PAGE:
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My G25 / G27 Formula 1 Wheel Mod

I , like most SIM Racers, knew that the G25 / G27 would be part of my rig at some point in time. I felt that this was finally a “commercial” wheel that had all the great features of the smaller cottage industry wheel makers like ECCI, or FREXGP. The wheel provides the perfect basis for open wheel as well as NASCAR racers alike by providing a wide range of variable “ lock to lock” turning range.  

Also not to go unnoticed is the separate shifter that can be a traditional “H” pattern or sequential mode. Also the pedals provide great tactile feel and being comprised almost completely of metal they are very rugged and very accurate to that racing car feel. 

Not being one that is ever happy with things “ out of the box” I decided to customize my G25 to my own personal tastes. Since I am a die hard Formula 1 guy I had to have a formula wheel on the car. I looked at all the offerings that there are for formula wheels and I settled on the MOMO MOD12 C. There are real F1 wheels on the market but they are lots of money and in the end the MOMO is the wheel used in lower formula cars, so the authenticity is there.

 Logitech G27 Racing Wheel On Amazon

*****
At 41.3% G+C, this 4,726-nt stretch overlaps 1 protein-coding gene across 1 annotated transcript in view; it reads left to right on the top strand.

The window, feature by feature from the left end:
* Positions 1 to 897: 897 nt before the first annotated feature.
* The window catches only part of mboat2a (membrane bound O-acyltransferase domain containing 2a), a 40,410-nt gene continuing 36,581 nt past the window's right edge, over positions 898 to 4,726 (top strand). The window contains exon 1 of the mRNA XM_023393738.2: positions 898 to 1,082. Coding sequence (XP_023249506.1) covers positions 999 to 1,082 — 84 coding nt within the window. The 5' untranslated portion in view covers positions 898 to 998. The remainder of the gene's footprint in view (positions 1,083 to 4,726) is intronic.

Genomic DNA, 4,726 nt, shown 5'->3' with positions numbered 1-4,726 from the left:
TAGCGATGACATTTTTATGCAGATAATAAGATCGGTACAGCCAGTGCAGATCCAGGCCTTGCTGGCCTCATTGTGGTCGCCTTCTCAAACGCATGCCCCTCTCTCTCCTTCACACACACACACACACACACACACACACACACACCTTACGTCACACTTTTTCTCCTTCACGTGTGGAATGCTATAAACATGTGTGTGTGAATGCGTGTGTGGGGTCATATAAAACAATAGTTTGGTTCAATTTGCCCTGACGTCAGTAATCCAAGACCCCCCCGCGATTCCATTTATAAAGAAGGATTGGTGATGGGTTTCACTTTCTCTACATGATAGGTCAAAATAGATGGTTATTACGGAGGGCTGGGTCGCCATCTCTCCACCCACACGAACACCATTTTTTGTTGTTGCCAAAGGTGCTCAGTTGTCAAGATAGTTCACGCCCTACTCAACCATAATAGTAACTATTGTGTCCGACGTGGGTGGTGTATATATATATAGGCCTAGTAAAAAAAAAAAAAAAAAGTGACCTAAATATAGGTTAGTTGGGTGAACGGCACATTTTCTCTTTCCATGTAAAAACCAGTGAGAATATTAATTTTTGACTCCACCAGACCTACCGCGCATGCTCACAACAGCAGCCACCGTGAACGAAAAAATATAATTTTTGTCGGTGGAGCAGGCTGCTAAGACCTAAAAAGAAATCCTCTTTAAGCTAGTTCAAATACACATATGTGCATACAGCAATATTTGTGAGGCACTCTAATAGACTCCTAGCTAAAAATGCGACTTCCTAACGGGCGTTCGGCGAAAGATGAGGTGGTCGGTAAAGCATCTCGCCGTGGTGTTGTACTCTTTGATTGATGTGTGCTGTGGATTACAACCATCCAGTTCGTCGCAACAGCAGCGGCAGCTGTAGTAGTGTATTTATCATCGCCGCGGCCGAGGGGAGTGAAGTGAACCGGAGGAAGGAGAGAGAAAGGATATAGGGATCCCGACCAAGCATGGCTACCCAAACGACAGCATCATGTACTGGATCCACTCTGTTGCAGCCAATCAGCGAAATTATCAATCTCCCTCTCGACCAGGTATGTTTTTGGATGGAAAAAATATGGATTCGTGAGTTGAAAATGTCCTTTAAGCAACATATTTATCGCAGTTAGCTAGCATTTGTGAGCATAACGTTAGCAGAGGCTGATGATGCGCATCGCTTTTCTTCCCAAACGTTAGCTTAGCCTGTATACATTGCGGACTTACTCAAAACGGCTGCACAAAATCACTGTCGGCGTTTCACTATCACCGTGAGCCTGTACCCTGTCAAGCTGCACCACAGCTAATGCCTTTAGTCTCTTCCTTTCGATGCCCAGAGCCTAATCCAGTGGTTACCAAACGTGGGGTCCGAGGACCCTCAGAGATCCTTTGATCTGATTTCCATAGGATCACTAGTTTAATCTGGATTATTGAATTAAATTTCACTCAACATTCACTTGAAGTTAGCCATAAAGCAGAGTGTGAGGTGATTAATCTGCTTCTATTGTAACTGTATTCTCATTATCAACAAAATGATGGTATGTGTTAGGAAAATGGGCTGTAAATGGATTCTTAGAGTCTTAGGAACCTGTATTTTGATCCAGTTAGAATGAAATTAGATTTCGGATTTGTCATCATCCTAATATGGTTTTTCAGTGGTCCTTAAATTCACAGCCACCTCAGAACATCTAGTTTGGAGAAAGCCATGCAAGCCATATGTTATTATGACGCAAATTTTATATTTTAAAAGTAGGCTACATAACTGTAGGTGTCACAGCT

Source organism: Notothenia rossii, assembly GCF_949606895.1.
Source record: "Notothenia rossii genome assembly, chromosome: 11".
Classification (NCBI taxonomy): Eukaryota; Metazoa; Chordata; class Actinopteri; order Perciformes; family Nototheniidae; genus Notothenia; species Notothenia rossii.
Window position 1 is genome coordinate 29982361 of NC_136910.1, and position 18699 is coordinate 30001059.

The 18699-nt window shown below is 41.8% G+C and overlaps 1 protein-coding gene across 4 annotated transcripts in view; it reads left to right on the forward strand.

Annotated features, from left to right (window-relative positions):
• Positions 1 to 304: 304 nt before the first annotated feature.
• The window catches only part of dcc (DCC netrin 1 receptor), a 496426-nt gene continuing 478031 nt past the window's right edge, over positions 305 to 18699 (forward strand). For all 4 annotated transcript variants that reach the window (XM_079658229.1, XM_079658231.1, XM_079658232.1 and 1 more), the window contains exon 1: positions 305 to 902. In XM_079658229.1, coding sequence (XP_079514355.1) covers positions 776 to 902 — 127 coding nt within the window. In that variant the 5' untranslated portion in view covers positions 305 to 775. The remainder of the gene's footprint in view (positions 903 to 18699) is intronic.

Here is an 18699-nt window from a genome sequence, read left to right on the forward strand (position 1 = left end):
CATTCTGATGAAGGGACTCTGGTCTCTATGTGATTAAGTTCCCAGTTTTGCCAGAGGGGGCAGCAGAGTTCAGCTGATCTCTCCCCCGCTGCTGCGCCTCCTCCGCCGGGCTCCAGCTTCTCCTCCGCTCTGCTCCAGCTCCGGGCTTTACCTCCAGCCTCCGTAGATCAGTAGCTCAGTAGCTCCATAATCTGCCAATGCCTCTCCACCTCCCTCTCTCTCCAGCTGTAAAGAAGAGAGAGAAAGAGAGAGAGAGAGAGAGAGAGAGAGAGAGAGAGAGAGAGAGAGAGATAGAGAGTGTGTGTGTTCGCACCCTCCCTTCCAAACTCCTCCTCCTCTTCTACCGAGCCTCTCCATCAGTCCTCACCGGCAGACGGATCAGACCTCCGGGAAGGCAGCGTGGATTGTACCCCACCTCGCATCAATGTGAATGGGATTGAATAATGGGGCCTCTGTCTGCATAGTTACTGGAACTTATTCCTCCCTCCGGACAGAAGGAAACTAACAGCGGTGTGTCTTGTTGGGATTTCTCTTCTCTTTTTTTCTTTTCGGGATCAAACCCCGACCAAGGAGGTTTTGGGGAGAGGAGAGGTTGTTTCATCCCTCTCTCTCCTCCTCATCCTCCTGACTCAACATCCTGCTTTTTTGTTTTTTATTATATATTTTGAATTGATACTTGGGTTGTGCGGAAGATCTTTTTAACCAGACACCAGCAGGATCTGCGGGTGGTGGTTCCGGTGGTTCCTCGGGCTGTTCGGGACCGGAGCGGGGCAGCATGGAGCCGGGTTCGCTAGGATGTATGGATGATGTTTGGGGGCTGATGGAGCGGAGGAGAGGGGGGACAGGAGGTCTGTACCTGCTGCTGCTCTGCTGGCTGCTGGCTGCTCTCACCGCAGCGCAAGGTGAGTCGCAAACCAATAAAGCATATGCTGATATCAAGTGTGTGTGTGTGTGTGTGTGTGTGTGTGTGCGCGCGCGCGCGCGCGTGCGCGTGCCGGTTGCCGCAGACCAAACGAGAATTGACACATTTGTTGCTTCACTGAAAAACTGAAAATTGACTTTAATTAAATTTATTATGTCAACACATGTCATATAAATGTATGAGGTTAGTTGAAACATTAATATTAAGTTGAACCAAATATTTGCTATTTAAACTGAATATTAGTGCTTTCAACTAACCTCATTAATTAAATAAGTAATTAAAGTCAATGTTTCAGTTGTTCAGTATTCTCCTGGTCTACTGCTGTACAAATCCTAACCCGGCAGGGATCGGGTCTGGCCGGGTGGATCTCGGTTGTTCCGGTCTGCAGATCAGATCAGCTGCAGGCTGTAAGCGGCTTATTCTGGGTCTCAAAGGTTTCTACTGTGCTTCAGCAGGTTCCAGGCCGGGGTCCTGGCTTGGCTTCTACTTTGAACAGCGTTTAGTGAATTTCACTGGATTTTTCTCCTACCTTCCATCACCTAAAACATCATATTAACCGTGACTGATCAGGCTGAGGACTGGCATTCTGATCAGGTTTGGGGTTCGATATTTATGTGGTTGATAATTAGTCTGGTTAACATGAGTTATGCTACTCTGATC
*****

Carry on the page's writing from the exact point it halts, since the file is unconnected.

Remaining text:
The first thing for me to do was remove the pedals from their plastic housing. The housing is very well built, but to fit in my cockpit it needed to be smaller. While making it smaller I felt I could make it even more stable by adding the aluminum plate as a base.
The first thing I did was layout the placement of the pedals on the aluminum plate. Drill the holes and mount them with bolts that thread into the tapped holes in the pedals. It was almost as if they were made to be attached this way. I then routed the stock wiring harness around the edge of the plate and secured them with loom and zip ties. All in all it was simple as pie to get the setup running and the carbon fiber tape is there simply to cover the bare aluminum and add a bit of a finished look.
Now it is off to getting the wheel mounted and prepared. The idea of an F1 cars is there isn't a shifter so the G25 shifter is worthless to me in this application. What it is great for is having lots of extra buttons. So for now I am going to be stealing the circuit board out of the shifter and moving it inside the wheel. More on that to come.
The standard way to attach the wheel is to use clamps and clamp it down. That works great for a lot of applications but for me I wanted something a lot more solid. I removed the top of the wheel and proceeded to drill a hole and attach bolts to the housing. Since a lot of the housing is metal this makes for a very rugged install. Also there are two threaded inserts in the wheel that make for two extra locations to bolt it in place. In the end the wheel housing is held in place with 4 bolts. Here are some photos
Since the wheel will be hard mounted I needed to access the electronics so I cut an opening in the top that would allow it to pass over the steering shaft. Also the locking pins are no longer needed so I cut them off and then glued them in place simply to give it a finished look and stock appearance.